Something not right with the vocals

Submitted by mic on Thu, 06/07/2018 - 11:28

Often, a song becomes stuck. Sometimes it is the arrangement. The song is boring, slow, or repetitive, or a hook is missing. Sometimes it is the mix. Perhaps the bottom end is hollow and unexciting. There is too much in the middle. Perhaps the mix is just a flat nothing going nowhere. Sometimes it is the song itself. Maybe the lyrics are corny. Or the melody has so much pop and march that it belongs only in a movie soundtrack – probably only in a western.

This is all much too dramatic though. When one of our songs is stuck, it is simpler – usually, it is the vocals. We cannot lay down the vocals that we want. It makes sense: I am not a trained vocalist. Neither is everyone else in the band. I wanted to play guitar. Everyone else did too.

We sing in key. We have a good sense of rhythm and melody. We have some nice songs. But this is only half the battle... probably even for trained singers. If the vocals are off, reasons could be:

1. The singer does not like his or her own vocals

This is not really a good reason, is it? But it happens often, sometimes for no reason at all. Perhaps they find their own voice odd when coming from anywhere but from inside.

We took an important decision early on - authors would manage their own songs. There were unexpected consequences. Authors became singers, who became producers, who were more than willing to drop a song only because of the sound of their own vocal.

2. The vocals do not fit in the mix

The vocals are miked, but often not too produced. In comparison, a guitar is plugged into an amp. There is usually some compression and some drive.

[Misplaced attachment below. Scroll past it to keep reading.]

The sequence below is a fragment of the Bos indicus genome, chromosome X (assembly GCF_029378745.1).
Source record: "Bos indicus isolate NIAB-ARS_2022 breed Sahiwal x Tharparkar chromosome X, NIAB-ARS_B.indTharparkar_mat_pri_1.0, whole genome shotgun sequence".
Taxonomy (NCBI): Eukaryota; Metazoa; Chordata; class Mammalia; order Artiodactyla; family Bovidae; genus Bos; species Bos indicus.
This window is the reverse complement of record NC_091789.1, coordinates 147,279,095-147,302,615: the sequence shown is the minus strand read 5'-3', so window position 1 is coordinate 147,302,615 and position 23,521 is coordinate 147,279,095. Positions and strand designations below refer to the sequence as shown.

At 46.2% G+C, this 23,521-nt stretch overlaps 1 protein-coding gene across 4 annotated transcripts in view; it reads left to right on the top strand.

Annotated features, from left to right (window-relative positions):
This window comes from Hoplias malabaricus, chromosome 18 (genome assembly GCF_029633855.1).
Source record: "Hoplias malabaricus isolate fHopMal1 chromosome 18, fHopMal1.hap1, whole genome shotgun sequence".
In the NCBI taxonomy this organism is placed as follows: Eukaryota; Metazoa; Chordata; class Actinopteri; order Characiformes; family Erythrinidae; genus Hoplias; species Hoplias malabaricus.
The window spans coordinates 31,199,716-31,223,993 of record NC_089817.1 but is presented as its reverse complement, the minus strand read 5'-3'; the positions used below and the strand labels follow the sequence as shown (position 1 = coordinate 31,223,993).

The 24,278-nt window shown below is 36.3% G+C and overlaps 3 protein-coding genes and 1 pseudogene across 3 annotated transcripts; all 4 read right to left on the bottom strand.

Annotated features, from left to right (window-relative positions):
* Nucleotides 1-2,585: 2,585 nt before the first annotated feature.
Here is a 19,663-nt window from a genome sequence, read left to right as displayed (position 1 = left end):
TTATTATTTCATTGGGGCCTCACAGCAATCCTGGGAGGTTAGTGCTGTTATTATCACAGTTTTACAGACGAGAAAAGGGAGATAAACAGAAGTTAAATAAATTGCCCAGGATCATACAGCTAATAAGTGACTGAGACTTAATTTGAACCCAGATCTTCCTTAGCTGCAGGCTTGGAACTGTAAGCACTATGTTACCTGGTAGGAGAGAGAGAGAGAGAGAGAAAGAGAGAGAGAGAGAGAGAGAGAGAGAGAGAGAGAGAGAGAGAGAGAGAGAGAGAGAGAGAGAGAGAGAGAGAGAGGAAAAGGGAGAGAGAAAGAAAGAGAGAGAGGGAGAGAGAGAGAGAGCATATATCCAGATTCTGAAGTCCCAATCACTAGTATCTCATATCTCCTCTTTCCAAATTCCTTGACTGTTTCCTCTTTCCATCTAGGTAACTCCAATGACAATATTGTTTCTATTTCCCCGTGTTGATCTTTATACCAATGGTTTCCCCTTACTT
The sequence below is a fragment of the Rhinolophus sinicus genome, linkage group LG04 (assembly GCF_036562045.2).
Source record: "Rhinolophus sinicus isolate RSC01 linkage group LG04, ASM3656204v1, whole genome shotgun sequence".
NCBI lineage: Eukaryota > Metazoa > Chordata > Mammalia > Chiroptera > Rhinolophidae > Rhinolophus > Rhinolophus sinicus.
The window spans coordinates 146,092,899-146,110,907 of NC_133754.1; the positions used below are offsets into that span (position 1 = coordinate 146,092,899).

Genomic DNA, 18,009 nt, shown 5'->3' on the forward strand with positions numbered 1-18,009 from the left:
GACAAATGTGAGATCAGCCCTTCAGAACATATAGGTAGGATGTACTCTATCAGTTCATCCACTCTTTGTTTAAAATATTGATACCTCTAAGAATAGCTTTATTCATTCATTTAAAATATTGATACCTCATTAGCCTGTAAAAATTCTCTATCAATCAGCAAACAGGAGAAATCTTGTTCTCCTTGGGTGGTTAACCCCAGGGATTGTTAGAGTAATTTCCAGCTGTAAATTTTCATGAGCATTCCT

The vocals are too acoustic and the guitar is too electric. I suppose the drums are simply miked too, but we are a lot less picky about drums. They do not stand out against the guitar as they occupy different frequency ranges.

3. The vocals are muddy

This happens, but not necessarily because of the vocal track itself. More often, the vocals get muddied up by something else. Perhaps the guitar and vocals bump against each other.

You would think that 3 here - vocals do not stand out - and 2 above - vocals stand out too much - are opposites, but they are not. One is likely to make the other worse.

This is a problem of arrangement. Yes, you have a nice riff, but that does not mean all instruments should use it.

4. Vocals are boring

Well, yes, unless you use your vocals as an instrument rather than just as the source of narration, they will be boring. But the song does not have to be.

This is another problem of arrangement...or speed, or key. Maybe the voice will do better with a livelier tempo. Maybe the voice will be livelier in a different key.

5. Vocals are not practiced

Now, this is a problem with the vocal track itself. At least it is not a problem with the singer.

You lose so much when trying to sing a song you have not practiced. Phrasing can be so much more interesting if you do not have to focus on lyrics, melody, and rhythm.

So what do you do?

1. You practice, rearrange

In my experience, if you want to do things well, you should practice and plan. Of course, this requires work and takes time.

2. You mask problems

For the sake of not starting over, you mask. Perhaps, you try to produce some more – equalize, compress, reverberate…redo…maybe add some short delay. This works sometimes.

You add harmonies. Harmonies are nice either way. They are anything but boring. Sometimes, they take over and provide you with new ideas.

Not all songs are conducive to harmonizing though. In my head, there is a right level of how "busy" a song should be (which has changed over the years). Also, in my head, harmonies do not belong in some of the stories to be told and emotions to be conveyed.

3. You just drop the vocal

…Nah, then you get an instrumental. Instrumentals could be nice, cause your audience needs time to go to the bathroom, but an instrumental is not a song.

(Though I do remember dropping a solo from a song and going for a whole measure of just basic rhythm – drums, bass, one guitar.)

4. You drop the song

If it does not work, it does not work. Maybe it should be revisited later. Maybe later your tastes would have changed enough and the song would no longer matter. Just as well…

5. You drop the singer

Wait a minute. That is usually me…

authors: mic

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